Salud global: mi nueva manera de mirar el mundo

Global Health: My New Way of Looking At the World

12.5.2016
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It is not easy to share my thoughts about my experience in the ISGlobal-UB Master of Global Health while still immersed in the course and engaged in the race for the finish line. But, if you think the Master programme might be what you are looking for, obviously now is the time you need to read this post. Far from trying to be inspirational, I have chosen to give a short account of my own experience, which may help to shed some light on your decision.

If you think this Master programme might be what you are looking for, now is the time you need to read this post

In my case, the decision to take this Master course was more than just a career move. Taking this step was a personal challenge that represented a clear decision to dedicate my time, efforts and talents to the vocation to which, until then, I had not given a name: global health.

 

I had always felt the need and the obligation to be on the side of those who suffer unjustly simply because they were born in the “wrong” place. I have always believed that the problems of the people over there were just as much the problems of the people over here. That disease has no respect for borders. That we all live in the same world. That inequality has faces, names, and surnames. And that while good intentions are good, they are still only intentions.

As a result I studied pharmacy, a discipline that taught me to value prevention and have respect for treatment, as well as kindling a constant concern for people’s wellbeing. I was also introduced to the darker side of pharmacy when our fine teachers and lecturers in the university taught us about neglected diseases, and gave an account of “unhealthy” health systems and a model of pharmaceutical innovation that neglected those who were most in need of help but represented the least profitable option.

The gift I have been given this year: a lot of questions and not many answers. What I have gained is a new way of looking at the world

Years later, my work in a pharmacy brought me into closer contact with patients and taught me how to listen, how to understand their concerns, and how to deal with them gently, patiently and carefully. My job also allowed me to spend a great deal of my free time learning and sharing experiences while working with various NGOs. Thus, I never lost my focus and my commitment to those faces of inequality, those people with names and surnames, who I met in Honduras and Uganda, but also in Madrid.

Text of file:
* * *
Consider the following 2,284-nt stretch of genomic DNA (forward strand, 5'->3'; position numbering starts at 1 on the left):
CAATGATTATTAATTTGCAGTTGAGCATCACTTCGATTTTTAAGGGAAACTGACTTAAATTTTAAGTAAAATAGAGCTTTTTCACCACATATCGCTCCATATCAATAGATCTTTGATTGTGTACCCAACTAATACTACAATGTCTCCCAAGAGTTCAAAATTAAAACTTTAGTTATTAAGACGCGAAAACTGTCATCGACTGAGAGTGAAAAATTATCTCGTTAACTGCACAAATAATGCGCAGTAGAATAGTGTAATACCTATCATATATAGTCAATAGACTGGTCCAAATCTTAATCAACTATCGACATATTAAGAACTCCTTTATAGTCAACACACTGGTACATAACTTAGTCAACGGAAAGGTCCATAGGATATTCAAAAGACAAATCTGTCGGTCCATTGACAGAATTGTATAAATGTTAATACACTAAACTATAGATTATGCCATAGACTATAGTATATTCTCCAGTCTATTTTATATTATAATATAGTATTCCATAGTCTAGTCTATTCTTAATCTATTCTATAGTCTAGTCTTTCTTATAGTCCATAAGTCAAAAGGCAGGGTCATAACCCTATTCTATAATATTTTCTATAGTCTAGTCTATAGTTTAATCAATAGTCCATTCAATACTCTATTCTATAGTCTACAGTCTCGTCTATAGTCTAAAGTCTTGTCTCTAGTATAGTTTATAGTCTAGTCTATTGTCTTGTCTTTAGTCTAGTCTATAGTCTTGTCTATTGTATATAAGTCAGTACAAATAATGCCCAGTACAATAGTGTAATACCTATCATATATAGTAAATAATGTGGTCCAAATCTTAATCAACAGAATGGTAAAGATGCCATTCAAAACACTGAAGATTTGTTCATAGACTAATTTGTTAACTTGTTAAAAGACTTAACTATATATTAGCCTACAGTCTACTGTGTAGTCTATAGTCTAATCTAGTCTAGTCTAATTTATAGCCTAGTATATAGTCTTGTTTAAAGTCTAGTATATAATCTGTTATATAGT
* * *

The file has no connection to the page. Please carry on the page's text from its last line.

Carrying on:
My personal history, together with a desire to continue my education and take a new direction, led me to look around at various options, and when I came across the Master of Global Health, I sensed that the programme could be just what I was looking for.

I am very grateful for this opportunity to discover the compelling world of global health and to understand that it is a road on which we still have a long way to go

Eight months later, I can say that the questions I brought into the programme have been transformed into many more questions and very few answers. Disappointing, no? Not really. Because, that is precisely the gift I have been given this year: a lot of questions and not many answers. What I have gained is a new way of looking at the world, and many more tools to help me understand its complexity from a holistic standpoint; tools that go beyond medicine, pharmacy and biology, tools I can use to analyse the world around me.  And I gained all that working together with great classmates, people from there and from here, people with very diverse experiences and different ways of seeing the world. I gained it from excellent teachers, professionals and researchers, who were able to communicate their experience to us in class, and motivate us to learn and develop our capacity for critical thought and who brought us closer to the reality of global health through the example of their own work and dedication.

In short, I am very grateful for this opportunity to discover the compelling world of global health and to understand that it is a road on which we still have a long way to go as well as much to learn, understand and build; and a space where there is always room for the riches of many disciplines, cultures, perspectives and points of view, which come together to work towards a world where the right to health will no longer be a challenge but rather a reality for every one of us.

More information

ISGlobal-UB Master of Global Health

7 Things You'll Learn in the Master of Global Health